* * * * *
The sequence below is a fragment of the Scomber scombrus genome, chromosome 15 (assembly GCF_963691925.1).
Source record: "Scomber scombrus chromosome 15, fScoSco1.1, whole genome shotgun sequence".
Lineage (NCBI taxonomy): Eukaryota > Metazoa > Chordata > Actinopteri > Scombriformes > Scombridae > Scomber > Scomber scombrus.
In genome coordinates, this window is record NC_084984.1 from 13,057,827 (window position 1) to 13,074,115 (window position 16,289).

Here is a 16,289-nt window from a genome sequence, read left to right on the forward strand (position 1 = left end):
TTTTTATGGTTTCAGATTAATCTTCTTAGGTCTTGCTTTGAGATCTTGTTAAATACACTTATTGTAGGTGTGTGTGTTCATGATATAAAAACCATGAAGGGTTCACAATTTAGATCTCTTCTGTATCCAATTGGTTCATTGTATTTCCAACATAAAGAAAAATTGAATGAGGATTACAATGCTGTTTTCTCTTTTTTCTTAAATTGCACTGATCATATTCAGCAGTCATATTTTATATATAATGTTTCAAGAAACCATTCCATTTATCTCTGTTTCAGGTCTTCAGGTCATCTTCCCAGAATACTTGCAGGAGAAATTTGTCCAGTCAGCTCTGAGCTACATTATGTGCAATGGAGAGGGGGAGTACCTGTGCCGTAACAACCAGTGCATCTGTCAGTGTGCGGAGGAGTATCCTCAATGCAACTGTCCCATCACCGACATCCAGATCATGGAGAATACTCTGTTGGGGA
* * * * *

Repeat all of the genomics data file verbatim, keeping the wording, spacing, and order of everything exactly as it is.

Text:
The sequence below is a fragment of the Scomber scombrus genome, chromosome 15 (assembly GCF_963691925.1).
Source record: "Scomber scombrus chromosome 15, fScoSco1.1, whole genome shotgun sequence".
Lineage (NCBI taxonomy): Eukaryota > Metazoa > Chordata > Actinopteri > Scombriformes > Scombridae > Scomber > Scomber scombrus.
In genome coordinates, this window is record NC_084984.1 from 13,057,827 (window position 1) to 13,074,115 (window position 16,289).

Here is a 16,289-nt window from a genome sequence, read left to right on the forward strand (position 1 = left end):
TTTTTATGGTTTCAGATTAATCTTCTTAGGTCTTGCTTTGAGATCTTGTTAAATACACTTATTGTAGGTGTGTGTGTTCATGATATAAAAACCATGAAGGGTTCACAATTTAGATCTCTTCTGTATCCAATTGGTTCATTGTATTTCCAACATAAAGAAAAATTGAATGAGGATTACAATGCTGTTTTCTCTTTTTTCTTAAATTGCACTGATCATATTCAGCAGTCATATTTTATATATAATGTTTCAAGAAACCATTCCATTTATCTCTGTTTCAGGTCTTCAGGTCATCTTCCCAGAATACTTGCAGGAGAAATTTGTCCAGTCAGCTCTGAGCTACATTATGTGCAATGGAGAGGGGGAGTACCTGTGCCGTAACAACCAGTGCATCTGTCAGTGTGCGGAGGAGTATCCTCAATGCAACTGTCCCATCACCGACATCCAGATCATGGAGAATACTCTGTTGGGGA